Ltd v Falconer  EWHC 3294 (QB
Post termination restrictions are only enforceable if necessary to protect the employer’s legitimate business interests. The case of Quilter Private Client Advisers Ltd v Falconer  EWHC 3294 (QB) has highlighted that the validity of the covenant has to be assessed when it is entered into and that might lead to it being assessed at a time when the new employee would have little opportunity to develop business contacts and might have only limited rights during their probationary period.
Breach of post termination covenants
Ms Falconer a financial services adviser had handed in her notice within six months of starting. As she was still within her probationary period she was only contractually bound to provide two weeks’ notice. She joined a competitor. The employer alleged that by doing so she was in breach of her post termination covenants which included a non-competition restriction that prevented her being employed or engaged in any undertaking which provided the same services for a period of nine months.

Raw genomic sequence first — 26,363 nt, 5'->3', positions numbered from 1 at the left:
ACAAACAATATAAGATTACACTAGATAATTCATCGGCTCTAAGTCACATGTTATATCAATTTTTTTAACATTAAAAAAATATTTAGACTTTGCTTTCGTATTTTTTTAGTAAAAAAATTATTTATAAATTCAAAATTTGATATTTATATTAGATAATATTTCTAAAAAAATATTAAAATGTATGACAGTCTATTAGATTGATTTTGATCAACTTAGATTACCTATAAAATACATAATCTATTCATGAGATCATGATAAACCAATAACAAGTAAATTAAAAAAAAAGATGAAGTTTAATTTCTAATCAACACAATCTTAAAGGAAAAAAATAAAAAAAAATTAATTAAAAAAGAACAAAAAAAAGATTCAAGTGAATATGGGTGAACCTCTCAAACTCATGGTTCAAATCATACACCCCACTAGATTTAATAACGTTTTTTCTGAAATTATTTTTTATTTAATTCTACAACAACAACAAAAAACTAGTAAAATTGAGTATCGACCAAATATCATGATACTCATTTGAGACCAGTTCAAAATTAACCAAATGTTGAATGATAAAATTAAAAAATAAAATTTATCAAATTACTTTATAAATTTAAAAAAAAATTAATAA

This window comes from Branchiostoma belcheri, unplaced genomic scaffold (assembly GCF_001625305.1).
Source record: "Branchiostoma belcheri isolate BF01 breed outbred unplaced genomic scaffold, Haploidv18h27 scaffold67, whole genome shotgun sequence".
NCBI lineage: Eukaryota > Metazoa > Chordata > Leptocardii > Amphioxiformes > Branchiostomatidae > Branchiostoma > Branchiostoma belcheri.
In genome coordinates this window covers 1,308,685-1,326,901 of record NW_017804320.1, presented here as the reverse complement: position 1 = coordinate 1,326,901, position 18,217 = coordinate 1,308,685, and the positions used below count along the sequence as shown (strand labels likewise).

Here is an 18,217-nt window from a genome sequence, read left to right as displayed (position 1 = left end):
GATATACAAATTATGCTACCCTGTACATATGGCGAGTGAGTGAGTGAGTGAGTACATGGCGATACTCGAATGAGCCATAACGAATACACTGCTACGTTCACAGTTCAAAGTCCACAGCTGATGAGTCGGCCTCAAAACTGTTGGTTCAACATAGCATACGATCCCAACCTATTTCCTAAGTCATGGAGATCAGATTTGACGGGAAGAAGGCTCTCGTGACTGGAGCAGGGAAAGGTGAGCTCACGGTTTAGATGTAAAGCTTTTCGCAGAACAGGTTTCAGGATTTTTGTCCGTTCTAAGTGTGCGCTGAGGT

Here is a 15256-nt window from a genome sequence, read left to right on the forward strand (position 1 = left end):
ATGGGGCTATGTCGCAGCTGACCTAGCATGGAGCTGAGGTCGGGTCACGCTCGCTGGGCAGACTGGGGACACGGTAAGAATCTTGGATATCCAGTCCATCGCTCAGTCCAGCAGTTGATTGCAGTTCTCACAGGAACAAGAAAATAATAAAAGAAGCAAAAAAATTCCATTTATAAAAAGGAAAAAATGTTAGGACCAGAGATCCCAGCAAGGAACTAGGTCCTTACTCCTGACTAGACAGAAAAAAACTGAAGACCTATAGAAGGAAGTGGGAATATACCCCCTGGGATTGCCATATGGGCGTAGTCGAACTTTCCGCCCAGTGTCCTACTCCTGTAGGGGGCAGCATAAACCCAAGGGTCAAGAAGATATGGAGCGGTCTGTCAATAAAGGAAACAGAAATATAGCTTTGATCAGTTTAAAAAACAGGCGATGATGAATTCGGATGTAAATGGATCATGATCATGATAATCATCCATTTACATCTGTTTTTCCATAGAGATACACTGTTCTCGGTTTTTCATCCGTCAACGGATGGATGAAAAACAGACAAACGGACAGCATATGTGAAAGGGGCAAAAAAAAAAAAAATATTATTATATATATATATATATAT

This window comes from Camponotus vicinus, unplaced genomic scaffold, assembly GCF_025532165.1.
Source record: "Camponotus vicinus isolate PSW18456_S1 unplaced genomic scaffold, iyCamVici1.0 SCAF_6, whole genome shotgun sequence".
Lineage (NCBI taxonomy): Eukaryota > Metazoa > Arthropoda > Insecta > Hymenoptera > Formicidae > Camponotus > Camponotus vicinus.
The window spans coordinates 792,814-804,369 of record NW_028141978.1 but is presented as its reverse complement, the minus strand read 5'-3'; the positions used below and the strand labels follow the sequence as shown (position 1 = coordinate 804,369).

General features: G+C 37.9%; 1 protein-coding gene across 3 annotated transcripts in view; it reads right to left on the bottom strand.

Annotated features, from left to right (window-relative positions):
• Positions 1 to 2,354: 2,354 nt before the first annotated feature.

The non-compete covenant was found to be unenforceable
The High Court found the non-compete covenant was unenforceable being wider than was reasonably necessary for the protection of the employer’s legitimate business interests. It considered that it was a relevant factor in assessing reasonableness that her notice period was only two weeks during the probationary period and that generally the length of the notice period in the contract would indicate how important the employee’s services were to the company.